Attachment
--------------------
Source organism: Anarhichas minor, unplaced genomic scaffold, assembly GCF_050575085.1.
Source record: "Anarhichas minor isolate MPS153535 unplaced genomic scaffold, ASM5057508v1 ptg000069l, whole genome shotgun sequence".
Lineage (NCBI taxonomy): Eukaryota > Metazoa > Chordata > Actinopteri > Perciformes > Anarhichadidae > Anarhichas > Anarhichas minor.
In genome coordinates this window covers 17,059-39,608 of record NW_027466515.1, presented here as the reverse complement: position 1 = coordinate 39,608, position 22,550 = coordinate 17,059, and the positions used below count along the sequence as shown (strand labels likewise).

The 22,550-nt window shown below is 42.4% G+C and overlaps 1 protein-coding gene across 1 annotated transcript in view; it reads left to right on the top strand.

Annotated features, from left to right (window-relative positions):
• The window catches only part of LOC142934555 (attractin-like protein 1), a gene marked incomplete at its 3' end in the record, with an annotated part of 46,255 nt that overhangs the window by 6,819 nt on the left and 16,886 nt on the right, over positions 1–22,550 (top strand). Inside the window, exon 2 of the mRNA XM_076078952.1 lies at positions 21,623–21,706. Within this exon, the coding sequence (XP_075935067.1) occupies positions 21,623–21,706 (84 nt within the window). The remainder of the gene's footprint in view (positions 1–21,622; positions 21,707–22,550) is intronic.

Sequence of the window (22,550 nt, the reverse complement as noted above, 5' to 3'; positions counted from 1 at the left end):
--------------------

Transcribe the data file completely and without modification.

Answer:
Source organism: Anarhichas minor, unplaced genomic scaffold, assembly GCF_050575085.1.
Source record: "Anarhichas minor isolate MPS153535 unplaced genomic scaffold, ASM5057508v1 ptg000069l, whole genome shotgun sequence".
Lineage (NCBI taxonomy): Eukaryota > Metazoa > Chordata > Actinopteri > Perciformes > Anarhichadidae > Anarhichas > Anarhichas minor.
In genome coordinates this window covers 17,059-39,608 of record NW_027466515.1, presented here as the reverse complement: position 1 = coordinate 39,608, position 22,550 = coordinate 17,059, and the positions used below count along the sequence as shown (strand labels likewise).

The 22,550-nt window shown below is 42.4% G+C and overlaps 1 protein-coding gene across 1 annotated transcript in view; it reads left to right on the top strand.

Annotated features, from left to right (window-relative positions):
• The window catches only part of LOC142934555 (attractin-like protein 1), a gene marked incomplete at its 3' end in the record, with an annotated part of 46,255 nt that overhangs the window by 6,819 nt on the left and 16,886 nt on the right, over positions 1–22,550 (top strand). Inside the window, exon 2 of the mRNA XM_076078952.1 lies at positions 21,623–21,706. Within this exon, the coding sequence (XP_075935067.1) occupies positions 21,623–21,706 (84 nt within the window). The remainder of the gene's footprint in view (positions 1–21,622; positions 21,707–22,550) is intronic.

Sequence of the window (22,550 nt, the reverse complement as noted above, 5' to 3'; positions counted from 1 at the left end):